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Editorial: Opened Records; Vermont Makes an Overdue Change

While fear about the abuse of governmental power tends to be abstract, it’s anything but in the case of law enforcement — in large part because it pertains to commonplace encounters with the police. When fallible human beings are issued guns and the power to deprive citizens of their liberty, the harm that can result from incompetence, corruption, prejudice, poor judgment or malice is potentially enormous. For that reason alone, law enforcement officials must be held to a higher standard of accountability than other agents of the government.

Until last week, exactly the opposite prevailed in Vermont. State law protected the right of Vermont residents to review the records and monitor the decision-making of the people who conduct business on their behalf, but it carved out a perniciously broad exemption for law enforcement records regarding the “detection and investigation of crime.”

Valley News readers are well aware of the consequences of this exemption. In cases where legitimate questions arose about police conduct, no good answers could be had. When the Hartford police responded to a telephone call about what was believed to be a burglary, did they act reasonably by pepper-spraying and handcuffing the naked black man they encountered — who, it turned out, was in his own home and in the midst of a medical crisis? When an inebriated woman who had called to complain about being domestically assaulted ended up in the hospital after the Hartford police responded to her call, was it because she faltered and fell to the ground during her encounter with police, or was it because they slammed her down, as several eyewitnesses alleged? No informed public judgment could be rendered because the police department, citing the exemption, declined to release the investigative files. Even when the attorney general’s office, a higher branch of law enforcement, was called in to review police conduct, it, too, kept its investigative file under wraps. Both the attorney general and town authorities insisted that their privileged knowledge of what had occurred assured them that the police had acted appropriately, but members of the public — the potential victims of police misconduct — had to take them at their word. Or not.

Last week, Gov. Peter Shumlin signed into law a measure that eliminates the exemption, while also preserving the right of law enforcement officials to withhold documents if their disclosure would result in a specific harm. The measure also allows law enforcement to withhold the names of victims and witnesses and to block disclosures that would constitute an “unwarranted invasion of privacy.”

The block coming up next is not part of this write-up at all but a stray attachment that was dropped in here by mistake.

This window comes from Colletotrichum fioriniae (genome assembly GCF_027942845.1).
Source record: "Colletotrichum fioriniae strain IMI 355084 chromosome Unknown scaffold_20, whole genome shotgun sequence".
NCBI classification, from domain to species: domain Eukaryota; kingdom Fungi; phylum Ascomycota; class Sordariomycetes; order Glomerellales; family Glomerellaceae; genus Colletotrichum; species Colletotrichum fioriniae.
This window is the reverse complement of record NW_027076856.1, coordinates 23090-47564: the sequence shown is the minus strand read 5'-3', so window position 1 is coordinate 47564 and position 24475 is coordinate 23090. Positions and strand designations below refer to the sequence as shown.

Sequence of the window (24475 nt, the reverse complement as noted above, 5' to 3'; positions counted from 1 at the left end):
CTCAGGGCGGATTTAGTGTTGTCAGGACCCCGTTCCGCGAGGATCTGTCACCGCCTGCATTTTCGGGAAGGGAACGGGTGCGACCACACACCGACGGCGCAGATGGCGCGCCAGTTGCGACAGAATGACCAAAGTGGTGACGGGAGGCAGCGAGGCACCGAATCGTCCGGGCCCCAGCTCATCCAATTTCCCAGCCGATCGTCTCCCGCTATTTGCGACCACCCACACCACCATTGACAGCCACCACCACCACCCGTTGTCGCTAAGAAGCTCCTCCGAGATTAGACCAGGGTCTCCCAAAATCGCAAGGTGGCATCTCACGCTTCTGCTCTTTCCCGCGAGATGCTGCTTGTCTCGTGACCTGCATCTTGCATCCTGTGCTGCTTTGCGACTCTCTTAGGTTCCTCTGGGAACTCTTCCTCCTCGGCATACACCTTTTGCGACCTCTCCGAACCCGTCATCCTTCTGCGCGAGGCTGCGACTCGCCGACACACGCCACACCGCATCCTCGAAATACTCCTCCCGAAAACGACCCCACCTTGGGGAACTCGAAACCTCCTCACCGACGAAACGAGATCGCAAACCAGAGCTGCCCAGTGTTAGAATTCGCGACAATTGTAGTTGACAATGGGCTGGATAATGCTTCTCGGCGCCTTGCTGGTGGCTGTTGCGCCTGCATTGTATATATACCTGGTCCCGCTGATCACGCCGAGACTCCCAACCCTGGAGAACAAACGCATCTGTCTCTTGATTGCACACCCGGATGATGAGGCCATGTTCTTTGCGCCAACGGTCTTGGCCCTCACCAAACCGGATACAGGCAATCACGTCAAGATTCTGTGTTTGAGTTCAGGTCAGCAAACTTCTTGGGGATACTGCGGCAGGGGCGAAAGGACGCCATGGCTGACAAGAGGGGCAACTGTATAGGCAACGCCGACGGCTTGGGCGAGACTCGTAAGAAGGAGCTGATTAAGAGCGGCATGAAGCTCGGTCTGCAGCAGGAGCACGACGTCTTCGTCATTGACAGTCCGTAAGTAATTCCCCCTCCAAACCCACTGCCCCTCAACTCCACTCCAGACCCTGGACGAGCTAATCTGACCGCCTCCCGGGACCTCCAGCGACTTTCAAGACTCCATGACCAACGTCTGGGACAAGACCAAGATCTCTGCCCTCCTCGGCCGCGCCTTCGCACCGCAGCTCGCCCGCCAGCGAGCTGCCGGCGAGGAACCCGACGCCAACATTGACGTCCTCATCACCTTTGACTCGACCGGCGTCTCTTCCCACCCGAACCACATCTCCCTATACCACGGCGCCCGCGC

Vermont is hardly breaking new ground here. The elimination of the exemption aligns state law with federal practice and that of 21 states. Although the bill was opposed by Attorney General William Sorrell and a number of law enforcement officials, we think it ultimately will serve them well. If one assumes that police act appropriately in most cases, open access to public records will consistently document that and bolster public confidence in their work. In those instances when police operate unprofessionally, incompetently or maliciously, there will be a better chance they will be held appropriately accountable. And, at long last, the public will be able to judge just how thorough and disinterested are the reviews conducted by the attorney general’s office — the ones that take an inordinately long time before almost always exonerating police officers.

That this change was overdue had been recognized by a number of people, including Vermont Supreme Court Justice John Dooley, who complained that the law enforcement exemption “prevents public oversight of how law enforcement officials do their job, even in instances where there is no reason for secrecy.”

After one of the rulings in which the state Supreme Court declined to compel disclosure of law enforcement records, Allen Gilbert, executive director of ACLU Vermont, said that there was little reason to hope for more openness and accountability until the law was rewritten. “It was pretty clear that the court felt it was up to the Legislature to fashion a system for police accountability,” said Gilbert, whose organization had gone to court in hopes that judicial intervention would provide access. “ ... It’s going to take a strong push from the governor’s office and his insistence that this is important.”

Shumlin did exactly that, and we congratulate him and everybody else who played a role in securing a change that surely will go a long way toward allaying at least this particular anxiety about how governmental authority is exercised.